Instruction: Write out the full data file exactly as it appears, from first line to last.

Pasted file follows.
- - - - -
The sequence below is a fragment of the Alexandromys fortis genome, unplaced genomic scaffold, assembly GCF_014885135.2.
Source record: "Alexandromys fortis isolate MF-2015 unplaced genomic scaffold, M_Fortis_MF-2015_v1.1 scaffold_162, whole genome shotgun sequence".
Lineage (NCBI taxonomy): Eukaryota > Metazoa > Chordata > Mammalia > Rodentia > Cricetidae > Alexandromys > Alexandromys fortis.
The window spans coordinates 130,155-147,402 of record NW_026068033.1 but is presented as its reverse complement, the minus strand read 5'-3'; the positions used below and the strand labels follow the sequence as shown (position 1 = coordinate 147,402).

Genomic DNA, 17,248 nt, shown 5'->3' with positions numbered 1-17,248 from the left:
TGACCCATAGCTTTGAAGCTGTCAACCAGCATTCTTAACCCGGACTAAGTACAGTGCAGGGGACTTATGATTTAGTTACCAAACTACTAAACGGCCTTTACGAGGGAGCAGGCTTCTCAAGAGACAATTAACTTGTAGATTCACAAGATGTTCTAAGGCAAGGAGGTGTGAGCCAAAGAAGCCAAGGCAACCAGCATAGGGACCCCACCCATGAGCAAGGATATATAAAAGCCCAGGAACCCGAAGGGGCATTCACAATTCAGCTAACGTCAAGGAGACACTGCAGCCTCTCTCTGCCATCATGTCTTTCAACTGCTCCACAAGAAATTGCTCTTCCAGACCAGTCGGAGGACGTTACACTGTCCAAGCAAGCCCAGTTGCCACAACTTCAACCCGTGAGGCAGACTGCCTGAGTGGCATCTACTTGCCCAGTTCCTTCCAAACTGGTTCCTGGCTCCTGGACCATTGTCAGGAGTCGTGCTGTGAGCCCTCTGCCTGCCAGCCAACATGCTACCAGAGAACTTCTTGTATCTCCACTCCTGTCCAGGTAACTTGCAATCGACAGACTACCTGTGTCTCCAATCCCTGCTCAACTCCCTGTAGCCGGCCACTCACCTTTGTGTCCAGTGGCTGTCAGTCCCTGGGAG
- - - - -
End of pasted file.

The sequence below is a fragment of the Alexandromys fortis genome, unplaced genomic scaffold, assembly GCF_014885135.2.
Source record: "Alexandromys fortis isolate MF-2015 unplaced genomic scaffold, M_Fortis_MF-2015_v1.1 scaffold_162, whole genome shotgun sequence".
Lineage (NCBI taxonomy): Eukaryota > Metazoa > Chordata > Mammalia > Rodentia > Cricetidae > Alexandromys > Alexandromys fortis.
The window spans coordinates 130,155-147,402 of record NW_026068033.1 but is presented as its reverse complement, the minus strand read 5'-3'; the positions used below and the strand labels follow the sequence as shown (position 1 = coordinate 147,402).

Genomic DNA, 17,248 nt, shown 5'->3' with positions numbered 1-17,248 from the left:
TGACCCATAGCTTTGAAGCTGTCAACCAGCATTCTTAACCCGGACTAAGTACAGTGCAGGGGACTTATGATTTAGTTACCAAACTACTAAACGGCCTTTACGAGGGAGCAGGCTTCTCAAGAGACAATTAACTTGTAGATTCACAAGATGTTCTAAGGCAAGGAGGTGTGAGCCAAAGAAGCCAAGGCAACCAGCATAGGGACCCCACCCATGAGCAAGGATATATAAAAGCCCAGGAACCCGAAGGGGCATTCACAATTCAGCTAACGTCAAGGAGACACTGCAGCCTCTCTCTGCCATCATGTCTTTCAACTGCTCCACAAGAAATTGCTCTTCCAGACCAGTCGGAGGACGTTACACTGTCCAAGCAAGCCCAGTTGCCACAACTTCAACCCGTGAGGCAGACTGCCTGAGTGGCATCTACTTGCCCAGTTCCTTCCAAACTGGTTCCTGGCTCCTGGACCATTGTCAGGAGTCGTGCTGTGAGCCCTCTGCCTGCCAGCCAACATGCTACCAGAGAACTTCTTGTATCTCCACTCCTGTCCAGGTAACTTGCAATCGACAGACTACCTGTGTCTCCAATCCCTGCTCAACTCCCTGTAGCCGGCCACTCACCTTTGTGTCCAGTGGCTGTCAGTCCCTGGGAG